God's Not Dead
By S. Michael Houdmann, Got Questions Ministries
**WARNING: SPOILERS THROUGHOUT**
Considering God's Not Dead — GodsNotDeadtheMovie.com— was released in March of 2014, this review is a little belated. I wanted to see it in the theatres, but just didn't have the time. So, finally, last night, my wife and I watched it on Blu-Ray.
Christian movies seem to be hit or miss, especially in regards to the quality of the acting. I was, overall, pleasantly surprised with the actors and actresses in God's Not Dead. There were only a few instances of, "Wow, that was corny." The plot was excellent, with no glaring holes or flaws.
The essential synopsis: College student Josh Wheaton is faced with having to either write "God is dead" on a piece of paper in his philosophy class or debate the militant atheist Professor Radisson. Josh chooses the latter, at the possible cost of his grade in the class, and should he fail the class, the possible cost of his ability to get into law school. Josh does an excellent job presenting arguments to the class for the existence of God, reveals that Professor Radisson is actually an anti-theist and God-hater (due to his mother having died when he was 12, despite his prayers). Eventually, almost the entire class agrees with Josh that God is not dead.
Beyond this core storyline, there are several other subplots:
A college girl from a Muslim family, Ayisha, secretly converts to Christianity, but when this is discovered, she is slapped and then thrown out by her Muslim father.
Josh's girlfriend, Kara, breaks up with him when he refuses to back down from the debate. Kara is a control freak who apparently can't risk Josh not becoming a rich and successful lawyer.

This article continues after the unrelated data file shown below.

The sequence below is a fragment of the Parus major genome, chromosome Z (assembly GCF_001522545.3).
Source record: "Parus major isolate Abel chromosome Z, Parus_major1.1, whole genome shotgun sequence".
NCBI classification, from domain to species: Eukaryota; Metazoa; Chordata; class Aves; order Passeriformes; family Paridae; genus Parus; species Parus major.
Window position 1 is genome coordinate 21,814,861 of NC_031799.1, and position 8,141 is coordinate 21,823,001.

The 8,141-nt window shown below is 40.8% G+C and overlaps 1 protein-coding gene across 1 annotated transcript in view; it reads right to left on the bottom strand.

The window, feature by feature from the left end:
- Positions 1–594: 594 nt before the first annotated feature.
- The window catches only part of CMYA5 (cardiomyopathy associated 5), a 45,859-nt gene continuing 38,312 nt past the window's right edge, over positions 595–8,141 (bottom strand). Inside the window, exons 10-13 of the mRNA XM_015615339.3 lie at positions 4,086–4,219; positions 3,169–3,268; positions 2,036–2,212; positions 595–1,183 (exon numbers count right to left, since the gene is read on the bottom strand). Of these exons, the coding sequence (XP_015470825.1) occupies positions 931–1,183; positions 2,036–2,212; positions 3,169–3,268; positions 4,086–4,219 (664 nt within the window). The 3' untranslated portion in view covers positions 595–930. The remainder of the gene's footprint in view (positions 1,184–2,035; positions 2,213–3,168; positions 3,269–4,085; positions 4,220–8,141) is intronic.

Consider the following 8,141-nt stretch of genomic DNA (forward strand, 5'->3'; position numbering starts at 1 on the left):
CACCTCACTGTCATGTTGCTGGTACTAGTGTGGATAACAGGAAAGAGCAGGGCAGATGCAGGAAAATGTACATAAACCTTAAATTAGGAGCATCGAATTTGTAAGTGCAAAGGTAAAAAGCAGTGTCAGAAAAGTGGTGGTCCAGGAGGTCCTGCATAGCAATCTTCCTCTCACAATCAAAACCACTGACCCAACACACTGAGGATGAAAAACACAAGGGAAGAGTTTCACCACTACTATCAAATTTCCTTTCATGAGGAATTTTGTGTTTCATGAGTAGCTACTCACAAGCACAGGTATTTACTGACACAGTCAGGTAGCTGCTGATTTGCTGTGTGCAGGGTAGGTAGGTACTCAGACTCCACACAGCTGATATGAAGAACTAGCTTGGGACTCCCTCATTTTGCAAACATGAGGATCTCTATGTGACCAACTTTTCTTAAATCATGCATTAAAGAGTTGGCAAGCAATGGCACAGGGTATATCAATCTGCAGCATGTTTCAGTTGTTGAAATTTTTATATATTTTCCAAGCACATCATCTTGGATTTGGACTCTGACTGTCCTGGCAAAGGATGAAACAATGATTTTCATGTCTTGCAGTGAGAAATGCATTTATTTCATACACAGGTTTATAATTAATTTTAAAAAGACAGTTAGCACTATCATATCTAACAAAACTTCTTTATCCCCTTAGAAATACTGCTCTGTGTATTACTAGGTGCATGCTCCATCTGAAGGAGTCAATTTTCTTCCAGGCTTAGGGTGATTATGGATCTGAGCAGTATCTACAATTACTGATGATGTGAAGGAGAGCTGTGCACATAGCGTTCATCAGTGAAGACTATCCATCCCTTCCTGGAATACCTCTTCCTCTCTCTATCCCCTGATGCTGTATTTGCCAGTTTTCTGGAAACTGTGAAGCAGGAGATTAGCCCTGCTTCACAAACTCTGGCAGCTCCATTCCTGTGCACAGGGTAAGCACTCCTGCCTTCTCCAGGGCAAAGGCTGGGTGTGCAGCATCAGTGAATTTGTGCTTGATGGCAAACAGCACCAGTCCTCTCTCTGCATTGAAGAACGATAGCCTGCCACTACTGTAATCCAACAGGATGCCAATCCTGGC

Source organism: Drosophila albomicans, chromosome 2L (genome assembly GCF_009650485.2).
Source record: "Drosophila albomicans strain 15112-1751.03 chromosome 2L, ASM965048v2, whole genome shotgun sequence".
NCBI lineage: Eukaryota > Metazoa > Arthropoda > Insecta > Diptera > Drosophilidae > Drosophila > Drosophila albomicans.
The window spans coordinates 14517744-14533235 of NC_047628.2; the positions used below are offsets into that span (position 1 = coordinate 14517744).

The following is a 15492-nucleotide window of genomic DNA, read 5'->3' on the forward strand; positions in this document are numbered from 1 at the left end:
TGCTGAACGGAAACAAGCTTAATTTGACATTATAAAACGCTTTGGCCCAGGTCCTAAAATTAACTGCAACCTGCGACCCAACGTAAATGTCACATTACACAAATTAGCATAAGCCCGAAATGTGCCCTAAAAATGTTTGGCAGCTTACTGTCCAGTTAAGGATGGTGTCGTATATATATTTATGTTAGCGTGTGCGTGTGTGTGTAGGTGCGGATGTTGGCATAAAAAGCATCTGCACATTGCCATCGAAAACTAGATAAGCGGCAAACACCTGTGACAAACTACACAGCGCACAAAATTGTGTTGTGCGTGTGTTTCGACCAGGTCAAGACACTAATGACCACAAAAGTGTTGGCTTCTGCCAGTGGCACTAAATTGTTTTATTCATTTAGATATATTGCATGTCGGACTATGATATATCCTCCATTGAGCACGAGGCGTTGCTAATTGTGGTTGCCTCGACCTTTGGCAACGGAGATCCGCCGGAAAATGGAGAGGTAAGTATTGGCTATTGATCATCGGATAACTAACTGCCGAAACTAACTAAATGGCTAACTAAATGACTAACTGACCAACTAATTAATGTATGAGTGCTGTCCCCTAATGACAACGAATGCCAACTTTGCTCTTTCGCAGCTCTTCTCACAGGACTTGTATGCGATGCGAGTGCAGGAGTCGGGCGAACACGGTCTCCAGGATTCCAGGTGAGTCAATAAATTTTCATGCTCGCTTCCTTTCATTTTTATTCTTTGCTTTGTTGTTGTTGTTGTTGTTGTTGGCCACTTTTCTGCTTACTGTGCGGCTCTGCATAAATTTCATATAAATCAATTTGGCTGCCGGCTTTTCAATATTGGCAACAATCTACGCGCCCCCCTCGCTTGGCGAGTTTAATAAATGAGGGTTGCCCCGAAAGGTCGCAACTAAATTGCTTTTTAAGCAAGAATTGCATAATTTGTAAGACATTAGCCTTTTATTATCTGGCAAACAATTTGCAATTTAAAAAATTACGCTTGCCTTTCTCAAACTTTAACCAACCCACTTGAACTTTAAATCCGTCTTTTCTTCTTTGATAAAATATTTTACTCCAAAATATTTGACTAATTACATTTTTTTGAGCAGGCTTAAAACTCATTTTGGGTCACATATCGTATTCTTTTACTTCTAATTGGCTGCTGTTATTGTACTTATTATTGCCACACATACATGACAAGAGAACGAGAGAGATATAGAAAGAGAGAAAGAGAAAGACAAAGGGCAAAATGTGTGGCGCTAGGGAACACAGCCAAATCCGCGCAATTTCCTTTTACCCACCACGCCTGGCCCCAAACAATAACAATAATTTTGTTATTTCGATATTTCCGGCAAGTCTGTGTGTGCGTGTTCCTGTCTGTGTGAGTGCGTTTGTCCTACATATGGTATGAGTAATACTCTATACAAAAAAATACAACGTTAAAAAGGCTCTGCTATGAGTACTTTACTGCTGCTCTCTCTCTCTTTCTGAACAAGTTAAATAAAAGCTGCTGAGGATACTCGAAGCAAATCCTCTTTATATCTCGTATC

Professor Radisson and his Christian girlfriend, Mina, have significant relationship issues due to their differences of belief and Radisson's condescending attitude towards Mina.
A young and politically liberal ambush reporter, Amy, tries to trap Willie and Korie Robertson (of Duck Dynasty fame) to say something she can trash them on, is later diagnosed with terminal cancer, and then is seemingly led to faith in Christ by the Newsboys after she attempts to ambush them.
A local reverend, Dave, and his missionary friend, Jude, keep having car problems that delay a trip, but give them opportunities to minister to people, including Josh, Ayisha, Mina, and at the end, Professor Radisson.
Mina and her brother, Marc, who happens to be Amy's boyfriend, have a mother who suffers with dementia. Marc, who is a selfish and egotistical lawyer, breaks up with Amy when he learns that she has cancer, and is later rebuked by his mother in a miraculous moment of lucidity.
On his way to apparently restore his relationship with Mina, Professor Radisson is struck by a car, and then in his dying moments led to faith in Christ by Reverend Dave, who just happened to be stuck in traffic.
My one complaint about the movie is the multiple sub-plots. Especially at the beginning of the movie, the subplots seem so unrelated that they only cause confusion. Then, when everything is shown to be interconnected, it seems forced. While each subplot has its own important spiritual message, it seems that the main plot of Josh versus Professor Radisson could have been developed even further if a subplot or two was removed.
The best part of the movie was the debate between Josh and Professor Radisson. Josh does an outstanding job of presenting arguments for the existence of God and refuting the snide comments that come from Professor Radisson. Probably my favorite moment in the movie was when Professor Radisson asked Josh how he, a college freshman, could disagree with Stephen Hawking, the brilliant theoretical physicist (and atheist). Josh's response was perfect — he was simply agreeing with the brilliant mathematician who disagreed with Hawking.
So, in conclusion, I think God's Not Dead is a very good movie, and is definitely worth seeing. It portrays a situation that is becoming increasingly common on university campuses. While a few changes could have made the movie even better, and would have resulted in the main point of the movie being expressed more clearly, it still contains a message that Christians, seekers, skeptics, and atheists alike need to hear.
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